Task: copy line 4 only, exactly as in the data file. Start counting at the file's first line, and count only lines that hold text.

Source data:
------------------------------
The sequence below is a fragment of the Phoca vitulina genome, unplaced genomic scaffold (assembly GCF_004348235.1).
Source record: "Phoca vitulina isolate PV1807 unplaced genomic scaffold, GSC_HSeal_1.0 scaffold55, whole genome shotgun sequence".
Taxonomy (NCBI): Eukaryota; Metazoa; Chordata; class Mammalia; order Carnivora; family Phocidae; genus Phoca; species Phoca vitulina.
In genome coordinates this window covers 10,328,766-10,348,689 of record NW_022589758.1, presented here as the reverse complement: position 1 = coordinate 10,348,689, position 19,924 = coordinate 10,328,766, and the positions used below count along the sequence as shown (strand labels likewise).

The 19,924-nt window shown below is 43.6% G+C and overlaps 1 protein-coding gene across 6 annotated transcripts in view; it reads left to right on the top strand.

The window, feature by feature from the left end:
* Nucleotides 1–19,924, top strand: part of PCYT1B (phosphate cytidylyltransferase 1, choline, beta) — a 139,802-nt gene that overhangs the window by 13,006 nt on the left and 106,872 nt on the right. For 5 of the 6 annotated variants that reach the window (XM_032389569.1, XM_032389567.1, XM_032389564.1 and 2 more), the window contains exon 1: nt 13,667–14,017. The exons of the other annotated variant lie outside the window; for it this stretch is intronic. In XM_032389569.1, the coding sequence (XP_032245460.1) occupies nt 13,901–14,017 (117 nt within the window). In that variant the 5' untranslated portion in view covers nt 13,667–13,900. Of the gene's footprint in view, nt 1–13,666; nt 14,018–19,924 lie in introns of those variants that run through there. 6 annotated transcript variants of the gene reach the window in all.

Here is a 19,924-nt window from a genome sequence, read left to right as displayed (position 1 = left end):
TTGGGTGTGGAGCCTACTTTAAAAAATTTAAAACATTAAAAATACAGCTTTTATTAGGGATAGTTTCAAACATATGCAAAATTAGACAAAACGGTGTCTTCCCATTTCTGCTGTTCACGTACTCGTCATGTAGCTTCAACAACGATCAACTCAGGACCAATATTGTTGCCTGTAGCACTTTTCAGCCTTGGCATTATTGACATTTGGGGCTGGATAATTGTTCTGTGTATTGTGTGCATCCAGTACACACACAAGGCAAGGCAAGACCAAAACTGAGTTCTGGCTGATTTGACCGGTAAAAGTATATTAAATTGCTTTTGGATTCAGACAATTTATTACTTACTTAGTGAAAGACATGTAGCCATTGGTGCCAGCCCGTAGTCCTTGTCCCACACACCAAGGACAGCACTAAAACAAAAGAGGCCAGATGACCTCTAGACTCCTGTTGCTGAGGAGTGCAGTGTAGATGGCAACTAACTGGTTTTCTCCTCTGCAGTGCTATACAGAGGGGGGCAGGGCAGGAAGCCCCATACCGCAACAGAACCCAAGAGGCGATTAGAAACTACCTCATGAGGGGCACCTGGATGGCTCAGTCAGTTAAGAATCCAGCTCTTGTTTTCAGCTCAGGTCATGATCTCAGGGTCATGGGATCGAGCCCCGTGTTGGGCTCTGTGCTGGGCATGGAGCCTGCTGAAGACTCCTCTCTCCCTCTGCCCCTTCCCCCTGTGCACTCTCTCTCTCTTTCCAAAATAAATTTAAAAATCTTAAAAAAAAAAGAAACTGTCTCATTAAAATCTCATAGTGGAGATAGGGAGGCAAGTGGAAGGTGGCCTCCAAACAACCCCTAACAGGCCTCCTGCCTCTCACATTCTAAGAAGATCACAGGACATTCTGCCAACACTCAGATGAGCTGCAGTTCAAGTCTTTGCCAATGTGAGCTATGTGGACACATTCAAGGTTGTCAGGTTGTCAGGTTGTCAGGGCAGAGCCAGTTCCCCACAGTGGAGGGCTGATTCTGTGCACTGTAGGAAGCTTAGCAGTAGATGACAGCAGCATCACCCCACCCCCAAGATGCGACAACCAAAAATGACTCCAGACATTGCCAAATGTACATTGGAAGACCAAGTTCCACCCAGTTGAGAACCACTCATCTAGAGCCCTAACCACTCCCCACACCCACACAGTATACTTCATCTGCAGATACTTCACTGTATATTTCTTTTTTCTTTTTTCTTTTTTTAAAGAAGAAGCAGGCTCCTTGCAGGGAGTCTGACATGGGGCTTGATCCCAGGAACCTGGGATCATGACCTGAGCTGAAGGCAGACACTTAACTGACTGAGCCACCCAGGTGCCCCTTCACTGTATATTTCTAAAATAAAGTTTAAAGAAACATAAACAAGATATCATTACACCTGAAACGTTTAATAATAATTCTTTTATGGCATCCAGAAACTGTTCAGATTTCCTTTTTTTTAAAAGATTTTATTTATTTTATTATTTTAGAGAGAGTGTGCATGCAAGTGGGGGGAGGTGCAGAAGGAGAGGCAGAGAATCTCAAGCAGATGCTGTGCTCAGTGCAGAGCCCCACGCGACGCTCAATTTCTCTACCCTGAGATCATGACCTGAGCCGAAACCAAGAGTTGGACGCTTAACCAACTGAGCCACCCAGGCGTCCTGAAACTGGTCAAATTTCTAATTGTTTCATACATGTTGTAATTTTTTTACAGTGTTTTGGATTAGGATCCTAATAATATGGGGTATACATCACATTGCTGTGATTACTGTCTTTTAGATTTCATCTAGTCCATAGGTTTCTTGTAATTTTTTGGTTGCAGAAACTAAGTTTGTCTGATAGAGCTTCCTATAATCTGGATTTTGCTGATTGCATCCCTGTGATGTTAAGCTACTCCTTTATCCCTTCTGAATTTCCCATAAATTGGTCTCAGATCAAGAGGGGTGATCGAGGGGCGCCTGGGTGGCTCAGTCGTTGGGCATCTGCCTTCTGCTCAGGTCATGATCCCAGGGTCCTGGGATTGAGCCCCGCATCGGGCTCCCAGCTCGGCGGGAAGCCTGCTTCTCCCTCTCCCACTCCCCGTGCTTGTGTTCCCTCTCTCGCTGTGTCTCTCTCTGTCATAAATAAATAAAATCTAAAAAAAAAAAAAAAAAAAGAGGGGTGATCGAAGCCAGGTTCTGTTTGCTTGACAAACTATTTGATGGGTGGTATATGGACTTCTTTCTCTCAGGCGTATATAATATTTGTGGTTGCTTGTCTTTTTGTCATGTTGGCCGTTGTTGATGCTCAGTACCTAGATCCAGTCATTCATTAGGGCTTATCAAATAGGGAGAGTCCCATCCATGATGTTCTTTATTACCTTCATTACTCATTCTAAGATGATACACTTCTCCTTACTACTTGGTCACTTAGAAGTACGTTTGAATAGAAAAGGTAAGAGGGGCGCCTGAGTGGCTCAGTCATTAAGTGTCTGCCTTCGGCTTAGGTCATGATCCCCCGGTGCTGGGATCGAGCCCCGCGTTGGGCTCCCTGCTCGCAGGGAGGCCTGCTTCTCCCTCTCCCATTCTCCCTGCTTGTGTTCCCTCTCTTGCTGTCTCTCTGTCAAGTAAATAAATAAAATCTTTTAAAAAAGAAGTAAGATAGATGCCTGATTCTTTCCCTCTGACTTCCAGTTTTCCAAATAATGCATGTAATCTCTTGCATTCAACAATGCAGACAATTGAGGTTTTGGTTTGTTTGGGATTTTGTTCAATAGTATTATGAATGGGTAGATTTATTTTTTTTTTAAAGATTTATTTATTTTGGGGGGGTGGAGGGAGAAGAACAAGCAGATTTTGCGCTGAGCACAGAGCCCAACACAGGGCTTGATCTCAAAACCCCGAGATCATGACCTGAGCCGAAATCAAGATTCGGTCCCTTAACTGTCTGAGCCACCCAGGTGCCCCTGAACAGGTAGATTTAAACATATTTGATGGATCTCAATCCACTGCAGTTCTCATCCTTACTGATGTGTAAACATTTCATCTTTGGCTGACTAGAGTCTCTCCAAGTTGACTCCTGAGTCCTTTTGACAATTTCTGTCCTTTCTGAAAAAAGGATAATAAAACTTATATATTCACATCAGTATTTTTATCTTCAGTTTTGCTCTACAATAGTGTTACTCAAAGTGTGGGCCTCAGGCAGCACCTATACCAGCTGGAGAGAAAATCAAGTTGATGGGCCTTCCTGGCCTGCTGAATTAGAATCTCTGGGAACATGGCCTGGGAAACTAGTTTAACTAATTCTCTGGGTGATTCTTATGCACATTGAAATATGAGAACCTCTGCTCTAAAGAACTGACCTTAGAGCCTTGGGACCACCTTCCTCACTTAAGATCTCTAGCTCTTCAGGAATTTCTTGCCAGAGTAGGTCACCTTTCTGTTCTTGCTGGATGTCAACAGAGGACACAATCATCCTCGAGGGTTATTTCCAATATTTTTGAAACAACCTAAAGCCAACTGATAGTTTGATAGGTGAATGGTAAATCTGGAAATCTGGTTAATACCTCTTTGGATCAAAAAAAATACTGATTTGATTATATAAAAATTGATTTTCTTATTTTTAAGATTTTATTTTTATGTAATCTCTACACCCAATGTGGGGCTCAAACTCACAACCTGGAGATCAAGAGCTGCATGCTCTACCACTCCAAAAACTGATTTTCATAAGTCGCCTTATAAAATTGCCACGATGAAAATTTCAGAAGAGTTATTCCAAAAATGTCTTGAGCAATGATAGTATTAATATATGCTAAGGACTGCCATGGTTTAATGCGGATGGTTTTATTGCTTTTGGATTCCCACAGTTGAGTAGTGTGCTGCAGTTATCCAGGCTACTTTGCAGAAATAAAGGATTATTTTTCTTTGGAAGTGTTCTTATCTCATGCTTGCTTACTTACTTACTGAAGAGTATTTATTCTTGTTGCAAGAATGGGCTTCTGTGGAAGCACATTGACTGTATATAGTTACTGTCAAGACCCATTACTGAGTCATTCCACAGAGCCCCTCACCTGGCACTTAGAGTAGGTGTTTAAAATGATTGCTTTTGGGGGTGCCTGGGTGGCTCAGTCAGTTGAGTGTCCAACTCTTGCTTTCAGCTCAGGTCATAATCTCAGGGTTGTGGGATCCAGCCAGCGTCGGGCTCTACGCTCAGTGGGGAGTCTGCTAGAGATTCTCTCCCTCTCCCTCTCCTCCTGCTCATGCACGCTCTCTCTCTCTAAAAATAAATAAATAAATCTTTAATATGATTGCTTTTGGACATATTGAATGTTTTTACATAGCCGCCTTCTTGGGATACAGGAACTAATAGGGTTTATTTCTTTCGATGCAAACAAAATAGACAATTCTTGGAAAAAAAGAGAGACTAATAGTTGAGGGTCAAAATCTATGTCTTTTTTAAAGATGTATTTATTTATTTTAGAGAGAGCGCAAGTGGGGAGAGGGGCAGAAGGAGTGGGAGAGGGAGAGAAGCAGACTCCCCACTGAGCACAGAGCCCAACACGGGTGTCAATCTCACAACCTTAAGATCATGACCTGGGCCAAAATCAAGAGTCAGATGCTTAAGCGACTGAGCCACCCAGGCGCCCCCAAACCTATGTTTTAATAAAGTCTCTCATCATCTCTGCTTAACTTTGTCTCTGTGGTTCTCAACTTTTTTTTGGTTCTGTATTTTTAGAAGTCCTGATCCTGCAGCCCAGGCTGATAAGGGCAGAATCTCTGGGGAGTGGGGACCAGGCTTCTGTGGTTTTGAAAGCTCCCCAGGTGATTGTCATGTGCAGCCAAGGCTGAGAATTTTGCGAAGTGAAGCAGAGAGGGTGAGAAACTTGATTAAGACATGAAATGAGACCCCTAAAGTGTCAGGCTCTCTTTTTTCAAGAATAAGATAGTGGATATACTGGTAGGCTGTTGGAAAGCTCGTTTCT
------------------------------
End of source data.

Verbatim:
In genome coordinates this window covers 10,328,766-10,348,689 of record NW_022589758.1, presented here as the reverse complement: position 1 = coordinate 10,348,689, position 19,924 = coordinate 10,328,766, and the positions used below count along the sequence as shown (strand labels likewise).